There is a richness to Briggs’ writing and to the world she’s created that’s truly impressive. It takes me less than a chapter to feel absolutely at home in the books (this happened when I first tried Moon Called and has happened with every successive volume — not just in my going through them again on audio). What blew me away going through these books is how much of this series (and the spin-off series, Alpha and Omega) is established in Moon Called — she’s what, 14 books or so in and 98% of those books can be traced to this first one. Whether that’s because she’s good at going back and picking up details to flesh out or because she plotted things out so well, it really doesn’t matter — the material was there and she’s using it well. The world she established is so well-formed that she can keep playing in it without having to invent new things, change the rules she established, or anything else. I can’t think of another UF universe that was so well-built from book one.

King gives a really strong performance here — her characters are spot-on, the narrative stays engaging. Really, a bang up job, with one big flaw: she can’t pronounce local geographic names. Granted, most people who don’t live in Washington/Idaho/Montana(ish) aren’t going to notice, but man, it’s hard to listen to. If I have to hear her butcher “Coeur d’Alene” one more time . . . On the other hand, there’s this scene in Iron Kissed between Adam (local Alpha) and Ben (British werewolf who joined the pack because he had to leave England under suspicious circumstances) where Ben has to explain to Adam the psychological trauma Mercy’s suffered and how she’s reacting. When I first read the book, I was in shock a. because of the traumatic scene (really well written) and b. Ben’s more than capable and empathetic understanding/explanation. This time through, King’s performance just stunned me — it was so good. She nailed the whole thing and almost had me in tears in my cubicle.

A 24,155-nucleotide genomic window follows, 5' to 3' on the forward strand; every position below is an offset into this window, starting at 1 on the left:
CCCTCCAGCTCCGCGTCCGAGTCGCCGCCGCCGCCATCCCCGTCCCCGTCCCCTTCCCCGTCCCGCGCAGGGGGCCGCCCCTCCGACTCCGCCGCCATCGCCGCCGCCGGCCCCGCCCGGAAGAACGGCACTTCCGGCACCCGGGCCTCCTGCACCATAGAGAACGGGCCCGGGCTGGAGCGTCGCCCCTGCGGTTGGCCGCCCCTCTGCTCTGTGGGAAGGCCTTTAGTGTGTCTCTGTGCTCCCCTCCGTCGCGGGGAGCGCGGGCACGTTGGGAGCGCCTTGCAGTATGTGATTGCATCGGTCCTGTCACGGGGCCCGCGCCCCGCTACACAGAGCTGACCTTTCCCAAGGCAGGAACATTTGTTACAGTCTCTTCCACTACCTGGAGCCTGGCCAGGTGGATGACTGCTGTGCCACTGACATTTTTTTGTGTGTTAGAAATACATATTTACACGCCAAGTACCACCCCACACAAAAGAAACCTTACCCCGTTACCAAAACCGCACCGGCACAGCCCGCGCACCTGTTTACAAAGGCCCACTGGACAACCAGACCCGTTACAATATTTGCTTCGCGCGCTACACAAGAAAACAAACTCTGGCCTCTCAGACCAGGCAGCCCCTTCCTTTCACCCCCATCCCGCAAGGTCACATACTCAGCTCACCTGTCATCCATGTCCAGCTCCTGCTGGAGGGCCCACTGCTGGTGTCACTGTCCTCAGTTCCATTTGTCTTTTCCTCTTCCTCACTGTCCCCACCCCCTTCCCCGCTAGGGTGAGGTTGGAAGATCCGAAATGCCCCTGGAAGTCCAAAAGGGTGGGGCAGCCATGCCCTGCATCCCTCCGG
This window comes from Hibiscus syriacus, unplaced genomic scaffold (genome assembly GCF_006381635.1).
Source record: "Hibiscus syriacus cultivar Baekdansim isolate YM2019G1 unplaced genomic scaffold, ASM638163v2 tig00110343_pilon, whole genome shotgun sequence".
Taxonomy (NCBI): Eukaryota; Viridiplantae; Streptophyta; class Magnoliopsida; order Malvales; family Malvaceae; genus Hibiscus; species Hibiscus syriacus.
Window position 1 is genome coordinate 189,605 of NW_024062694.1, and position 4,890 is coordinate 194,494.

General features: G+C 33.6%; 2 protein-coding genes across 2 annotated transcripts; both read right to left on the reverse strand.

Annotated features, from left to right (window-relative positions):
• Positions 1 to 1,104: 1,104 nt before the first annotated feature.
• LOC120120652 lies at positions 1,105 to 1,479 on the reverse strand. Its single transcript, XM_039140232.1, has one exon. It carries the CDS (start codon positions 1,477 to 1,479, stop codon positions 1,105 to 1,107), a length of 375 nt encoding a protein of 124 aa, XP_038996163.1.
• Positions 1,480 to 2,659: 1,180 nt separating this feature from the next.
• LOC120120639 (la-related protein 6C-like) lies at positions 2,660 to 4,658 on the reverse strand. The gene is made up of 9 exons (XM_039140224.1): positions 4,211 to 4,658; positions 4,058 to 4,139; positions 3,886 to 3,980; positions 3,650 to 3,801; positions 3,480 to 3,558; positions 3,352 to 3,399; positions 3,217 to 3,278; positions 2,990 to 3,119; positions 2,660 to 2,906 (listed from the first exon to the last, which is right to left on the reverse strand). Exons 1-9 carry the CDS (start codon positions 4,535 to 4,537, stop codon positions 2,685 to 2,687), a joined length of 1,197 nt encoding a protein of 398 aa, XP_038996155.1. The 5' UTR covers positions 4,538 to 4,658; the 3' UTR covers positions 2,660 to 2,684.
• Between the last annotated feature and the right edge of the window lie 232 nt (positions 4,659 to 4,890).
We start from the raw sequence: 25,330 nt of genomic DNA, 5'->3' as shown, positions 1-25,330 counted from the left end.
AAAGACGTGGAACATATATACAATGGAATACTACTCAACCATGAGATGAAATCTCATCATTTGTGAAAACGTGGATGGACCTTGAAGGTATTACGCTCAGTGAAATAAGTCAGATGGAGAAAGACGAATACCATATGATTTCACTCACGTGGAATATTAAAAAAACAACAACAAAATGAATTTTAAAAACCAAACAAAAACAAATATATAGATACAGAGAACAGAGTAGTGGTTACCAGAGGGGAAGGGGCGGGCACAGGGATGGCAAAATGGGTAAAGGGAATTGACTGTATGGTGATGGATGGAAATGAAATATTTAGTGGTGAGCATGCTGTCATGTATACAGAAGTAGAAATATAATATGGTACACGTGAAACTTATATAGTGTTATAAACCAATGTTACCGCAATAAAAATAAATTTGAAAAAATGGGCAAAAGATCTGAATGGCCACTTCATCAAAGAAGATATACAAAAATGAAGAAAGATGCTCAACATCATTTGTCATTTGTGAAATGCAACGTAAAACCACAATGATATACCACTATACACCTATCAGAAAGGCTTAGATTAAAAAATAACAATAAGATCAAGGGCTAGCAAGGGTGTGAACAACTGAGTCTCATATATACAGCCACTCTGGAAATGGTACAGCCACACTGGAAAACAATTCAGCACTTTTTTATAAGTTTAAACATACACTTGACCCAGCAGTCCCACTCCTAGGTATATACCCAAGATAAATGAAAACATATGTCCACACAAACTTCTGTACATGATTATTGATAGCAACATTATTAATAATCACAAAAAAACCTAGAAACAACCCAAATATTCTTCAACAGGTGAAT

I loved the books, I think the audiobooks are among the best I’ve heard — the only reason that I haven’t gone further in this series of audiobooks is that the library system here doesn’t have #4 (they do have the rest of the series, oddly enough), and I haven’t justified the expense for myself yet. For old fans of the books, or people looking for something new to listen to — these are well worth your time. Great material presented in a pretty compelling way.

—–

4 Stars

Fire Touched by Patricia Briggs

Fire Touched Fire Touched

by Patricia Briggs
Series: Mercy Thompson, #9

Hardcover, 342 pg.
Ace, 2016

Read: March 23 – 24, 2016

How is this only the 2nd Mercy Thompson book to appear on the blog?!?! Seriously, what is my problem? (other than reading all but the last two before I started this thing, I guess)

If Chapter 1 doesn’t include the funniest scene that Briggs has ever written, I’ll eat my hat. Naturally, after cracking me up, I figured she’d be taking us to a pretty dark place. And while there was a good deal of darkness — and potential for big, dark happenings down the road (but I’ve thought that before, like with Fair Game) — it didn’t get as bad as I feared.

There’s a scene fairly early on here that reminded me of the big ” …it is defended!” speech from Doctor Who‘s “The Christmas Invasion” — the moment that the new Doctor defined himself. Mercy does something a lot like that not realizing just how far her message will go (thanks to the Internet, smartphones, and 25-hour news cycles), and just how much trouble she’s created for Adam and the rest of their pack — as well as Bran and pretty much every werewolf in the U.S.

Part of the immediate fallout of this moment is that a human child who has been abducted by the Fae at some point that no one (including him) remembers comes to Mercy for help. He doesn’t quite fit in to this world any more, but he doesn’t want to be with the Fae, either. With a big emphasis on the latter. So, with she gives him sanctuary of a sort — at least temporarily. This brings attacks, threats, and destruction — with more to come if she doesn’t hand the boy over.